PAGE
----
Radtke v. Warden
OPINION AND ORDER: The Petition for Writ of Habeas Corpus is DENIED pursuant to Section 2254 Habeas Corpus Rule 4 and the clerk is directed to CLOSE this case. Signed by Judge Jon E DeGuilio on 3/13/18. (Copy mailed to pro se party)(ksp)
UNITED STATES DISTRICT COURT
NORTHERN DISTRICT OF INDIANA
SOUTH BEND DIVISION
CAUSE NO. 3:17-CV-875-JD-MGG
OPINION AND ORDER
Richard Radtke, a prisoner without a lawyer, filed a habeas corpus petition
challenging his disciplinary hearing (ISP 17-08-384) at the Indiana State Prison on
August 21, 2017, where a Disciplinary Hearing Officer (DHO) found him guilty of
Trafficking in violation of Indiana Department of Correction (IDOC) policy A-113. ECF
1 at 1. As a result, he lost 180 days earned credit time and was demoted from Credit
Class 1 to Credit Class 2. Id.
In his petition, Radtke raises four grounds which he argues entitle him to habeas
corpus relief. In all four grounds, he argues there were violations of state policy. ECF 1
at 2-3. However, habeas corpus relief can only be granted for “violation[s] of the
Constitution or laws or treaties of the United States.” 28 U.S.C. § 2254(a). Failure to
follow policy is not a constitutional violation. Estelle v. McGuire, 502 U.S. 62, 68 (1991)
(“state-law violations provide no basis for federal habeas relief”) and Keller v. Donahue,
271 F. App’x 531, 532 (7th Cir. 2008) (inmate’s claim that prison did not follow internal
policies had “no bearing on his right to due process”).
However, the court will examine the substance of his arguments to see if his
claims also raise constitutional questions. In Grounds One, Two, and Four, Radtke
argues he was charged with an offense that does not exist. ECF 1 at 2-3. He
acknowledges he was found guilty of trafficking in violation of A-113 which requires
“[e]ngaging in trafficking (as defined in IC 35-44.1-3-5) with anyone who is not an
offender residing in the same facility.” Adult Disciplinary Process, Appendix I.
However, he argues the conduct report “clearly states that [he] trafficked with another
offender in the same facility.” ECF 1 at 2. In essence, he is arguing that because the
conduct report mentions another inmate in the same facility, there is not sufficient
evidence to find that he trafficked with someone who is not a fellow inmate at his
“In reviewing a decision for some evidence, courts are not required to conduct an
examination of the entire record, independently assess witness credibility, or weigh the
evidence, but only determine whether the prison disciplinary board’s decision to revoke
good time credits has some factual basis.” McPherson v. McBride, 188 F.3d 784, 786 (7th
Cir. 1999) (quotation marks omitted). In the context of a prison disciplinary hearing,
“the relevant question is whether there is any evidence in the record that could support
the conclusion reached by the disciplinary board.” Superintendent v. Hill, 472 U.S. 445,
[T]he findings of a prison disciplinary board [need only] have the support
of some evidence in the record. This is a lenient standard, requiring no
more than a modicum of evidence. Even meager proof will suffice, so long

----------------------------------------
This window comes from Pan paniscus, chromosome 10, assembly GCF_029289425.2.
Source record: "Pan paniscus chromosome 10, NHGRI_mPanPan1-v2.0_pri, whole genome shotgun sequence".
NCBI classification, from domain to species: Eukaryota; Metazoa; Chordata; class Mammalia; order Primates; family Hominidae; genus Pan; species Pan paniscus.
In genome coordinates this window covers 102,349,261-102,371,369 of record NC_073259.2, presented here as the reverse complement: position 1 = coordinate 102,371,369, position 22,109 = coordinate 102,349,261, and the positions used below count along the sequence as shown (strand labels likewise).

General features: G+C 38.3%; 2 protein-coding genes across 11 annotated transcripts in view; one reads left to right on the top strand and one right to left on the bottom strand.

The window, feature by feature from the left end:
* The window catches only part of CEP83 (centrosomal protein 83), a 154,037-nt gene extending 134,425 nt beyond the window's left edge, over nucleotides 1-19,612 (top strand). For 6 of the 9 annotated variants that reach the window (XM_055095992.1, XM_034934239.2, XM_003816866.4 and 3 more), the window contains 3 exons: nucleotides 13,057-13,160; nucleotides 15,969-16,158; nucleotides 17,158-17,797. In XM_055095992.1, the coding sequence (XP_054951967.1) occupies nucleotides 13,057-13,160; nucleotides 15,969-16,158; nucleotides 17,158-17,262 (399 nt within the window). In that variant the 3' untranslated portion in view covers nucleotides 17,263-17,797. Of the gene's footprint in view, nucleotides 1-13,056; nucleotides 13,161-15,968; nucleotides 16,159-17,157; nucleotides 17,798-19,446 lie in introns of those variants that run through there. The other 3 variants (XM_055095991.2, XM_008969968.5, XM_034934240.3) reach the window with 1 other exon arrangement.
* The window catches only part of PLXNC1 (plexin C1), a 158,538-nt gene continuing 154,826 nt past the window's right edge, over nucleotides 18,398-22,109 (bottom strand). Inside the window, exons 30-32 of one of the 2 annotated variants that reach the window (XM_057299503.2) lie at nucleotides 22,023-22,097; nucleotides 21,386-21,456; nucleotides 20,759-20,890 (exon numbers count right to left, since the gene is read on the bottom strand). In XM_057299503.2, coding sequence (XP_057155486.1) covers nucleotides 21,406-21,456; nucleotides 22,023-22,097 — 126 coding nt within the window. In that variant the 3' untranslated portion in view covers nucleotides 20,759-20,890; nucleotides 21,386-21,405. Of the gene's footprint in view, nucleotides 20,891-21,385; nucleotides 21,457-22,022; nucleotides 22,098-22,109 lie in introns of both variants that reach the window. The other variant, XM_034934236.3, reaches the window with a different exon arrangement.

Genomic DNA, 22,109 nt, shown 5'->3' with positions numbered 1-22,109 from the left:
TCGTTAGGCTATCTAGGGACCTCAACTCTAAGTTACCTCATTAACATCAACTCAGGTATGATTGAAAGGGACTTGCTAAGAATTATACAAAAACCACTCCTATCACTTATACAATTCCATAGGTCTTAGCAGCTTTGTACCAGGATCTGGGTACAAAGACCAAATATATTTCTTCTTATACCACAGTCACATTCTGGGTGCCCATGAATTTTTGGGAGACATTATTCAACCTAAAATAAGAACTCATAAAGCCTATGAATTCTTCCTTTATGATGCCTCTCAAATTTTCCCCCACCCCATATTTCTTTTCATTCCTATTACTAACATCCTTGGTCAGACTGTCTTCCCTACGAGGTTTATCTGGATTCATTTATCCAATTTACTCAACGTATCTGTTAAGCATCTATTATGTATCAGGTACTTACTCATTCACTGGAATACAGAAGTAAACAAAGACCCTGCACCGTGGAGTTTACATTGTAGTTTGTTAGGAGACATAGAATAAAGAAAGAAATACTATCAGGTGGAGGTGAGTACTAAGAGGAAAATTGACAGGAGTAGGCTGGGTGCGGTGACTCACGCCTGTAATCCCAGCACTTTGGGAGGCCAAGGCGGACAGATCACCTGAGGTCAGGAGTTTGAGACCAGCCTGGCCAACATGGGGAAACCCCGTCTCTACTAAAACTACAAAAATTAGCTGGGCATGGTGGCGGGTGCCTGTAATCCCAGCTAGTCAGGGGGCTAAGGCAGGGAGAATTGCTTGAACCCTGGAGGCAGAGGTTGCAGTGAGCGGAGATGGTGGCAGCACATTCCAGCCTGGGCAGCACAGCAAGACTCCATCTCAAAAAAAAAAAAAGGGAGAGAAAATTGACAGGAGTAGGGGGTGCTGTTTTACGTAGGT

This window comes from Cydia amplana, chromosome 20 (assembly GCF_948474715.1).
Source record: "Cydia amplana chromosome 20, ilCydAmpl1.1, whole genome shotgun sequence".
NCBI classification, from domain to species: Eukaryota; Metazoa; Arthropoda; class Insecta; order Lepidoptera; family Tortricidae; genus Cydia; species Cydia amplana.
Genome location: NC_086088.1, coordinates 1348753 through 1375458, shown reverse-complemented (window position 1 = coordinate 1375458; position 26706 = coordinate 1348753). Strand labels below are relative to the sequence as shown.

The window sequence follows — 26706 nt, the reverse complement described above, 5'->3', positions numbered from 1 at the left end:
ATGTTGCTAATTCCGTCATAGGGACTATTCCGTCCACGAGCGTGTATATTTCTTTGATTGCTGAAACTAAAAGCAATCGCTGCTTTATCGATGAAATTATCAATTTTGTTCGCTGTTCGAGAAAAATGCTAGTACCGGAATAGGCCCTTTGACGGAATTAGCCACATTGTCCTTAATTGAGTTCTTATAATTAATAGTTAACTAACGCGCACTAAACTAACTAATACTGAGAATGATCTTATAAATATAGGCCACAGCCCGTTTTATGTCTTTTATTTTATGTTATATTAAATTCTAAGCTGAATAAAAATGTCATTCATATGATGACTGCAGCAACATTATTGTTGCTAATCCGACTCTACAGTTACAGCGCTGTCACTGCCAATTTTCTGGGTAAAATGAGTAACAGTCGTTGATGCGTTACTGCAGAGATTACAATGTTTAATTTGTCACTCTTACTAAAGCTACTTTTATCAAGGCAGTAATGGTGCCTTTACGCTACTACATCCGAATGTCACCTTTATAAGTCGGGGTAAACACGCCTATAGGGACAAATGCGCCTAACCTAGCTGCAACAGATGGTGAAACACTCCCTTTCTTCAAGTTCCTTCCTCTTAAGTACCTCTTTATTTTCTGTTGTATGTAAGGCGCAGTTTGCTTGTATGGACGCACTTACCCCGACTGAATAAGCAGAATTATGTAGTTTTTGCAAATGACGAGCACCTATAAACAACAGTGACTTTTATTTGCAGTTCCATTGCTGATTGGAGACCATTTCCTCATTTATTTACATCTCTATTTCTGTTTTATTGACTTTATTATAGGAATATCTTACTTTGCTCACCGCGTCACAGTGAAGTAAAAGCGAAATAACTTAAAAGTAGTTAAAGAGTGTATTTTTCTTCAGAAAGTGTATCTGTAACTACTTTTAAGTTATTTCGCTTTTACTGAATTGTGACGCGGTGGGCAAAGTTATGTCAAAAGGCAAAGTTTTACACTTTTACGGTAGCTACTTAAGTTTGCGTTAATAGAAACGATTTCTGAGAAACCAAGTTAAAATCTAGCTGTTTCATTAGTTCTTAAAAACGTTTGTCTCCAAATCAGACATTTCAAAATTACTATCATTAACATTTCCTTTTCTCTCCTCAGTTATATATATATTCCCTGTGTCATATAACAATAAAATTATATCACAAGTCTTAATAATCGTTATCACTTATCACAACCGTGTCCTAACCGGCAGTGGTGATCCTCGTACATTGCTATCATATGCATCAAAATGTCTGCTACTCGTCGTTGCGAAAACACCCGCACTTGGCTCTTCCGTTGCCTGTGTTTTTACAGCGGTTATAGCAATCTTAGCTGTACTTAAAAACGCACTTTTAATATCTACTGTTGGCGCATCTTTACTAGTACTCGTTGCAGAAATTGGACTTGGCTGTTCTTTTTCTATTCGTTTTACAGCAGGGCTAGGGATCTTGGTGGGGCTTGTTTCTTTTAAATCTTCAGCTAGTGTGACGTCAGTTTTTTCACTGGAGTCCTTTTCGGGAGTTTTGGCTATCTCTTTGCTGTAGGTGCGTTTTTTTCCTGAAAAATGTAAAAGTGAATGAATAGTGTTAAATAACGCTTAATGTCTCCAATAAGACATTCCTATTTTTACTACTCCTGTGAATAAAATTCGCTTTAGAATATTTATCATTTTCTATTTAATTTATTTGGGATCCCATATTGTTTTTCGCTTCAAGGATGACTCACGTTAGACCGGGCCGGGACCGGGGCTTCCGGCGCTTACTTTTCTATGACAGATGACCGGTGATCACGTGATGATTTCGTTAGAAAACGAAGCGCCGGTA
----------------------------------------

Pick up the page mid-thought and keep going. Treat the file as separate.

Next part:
as the record is not so devoid of evidence that the findings of the
disciplinary board were without support or otherwise arbitrary. Although
some evidence is not much, it still must point to the accused’s guilt. It is
not our province to assess the comparative weight of the evidence
underlying the disciplinary board’s decision.
Webb v. Anderson, 224 F.3d 649, 652 (7th Cir. 2000) (quotation marks, citations,
parenthesis, and ellipsis omitted).
Here, the Conduct Report states, in pertinent part:
On 08/2/17 at 1:30 p.m., Offender Radtke, Richard # 863530 was
returning from his work assignment from the outside construction crew.
During the search of Offender Radtke, Richard # 863530 and his property
Officer Joseph Takacs located 3 bags stuffed down into the toe of his work
boot. Bag # 1 was a brown leafy substance (Tobacco), bag # 2 was a brown
wet looking substance (chewing tobacco) and bag # 3 was a green leafy
substance consistent with the look and smell of a Synthetic Marijuana (K2). Bags 1 and 2 total weight, 3.4 ounces, bag 3 green leafy substance was
ECF 1 at 6.
Though the conduct report also discusses how Radtke distributed the contraband
within the prison, it clearly explains that he brought it into the prison from outside. As
such, it was not arbitrary for the DHO to have concluded that he was guilty of
trafficking with someone outside of the prison to obtain the contraband.
In Ground Three, Radtke argues the conduct report was not written until almost
two weeks after he was found with contraband in his boot. Though it is unclear why
prison officials waited to write the conduct report, it is clear Wolff did not set a deadline
for doing so. See Sanchez v. Miller, 792 F.2d 694, 702 (7th Cir. 1986) (observing that Wolff
only “sets forth specific minimum procedures and expressly leaves the development of
additional safeguards to the discretion of the prison authorities”).
For these reasons, the petition is DENIED pursuant to Section 2254 Habeas
Corpus Rule 4 and the clerk is directed to CLOSE this case.
SO ORDERED on March 13, 2018.
/s/ JON E. DEGUILIO
UNITED STATES DISTRICT COURT
Disclaimer: Justia Dockets & Filings provides public litigation records from the federal appellate and district courts. These filings and docket sheets should not be considered findings of fact or liability, nor do they necessarily reflect the view of Justia.
Why Is My Information Online?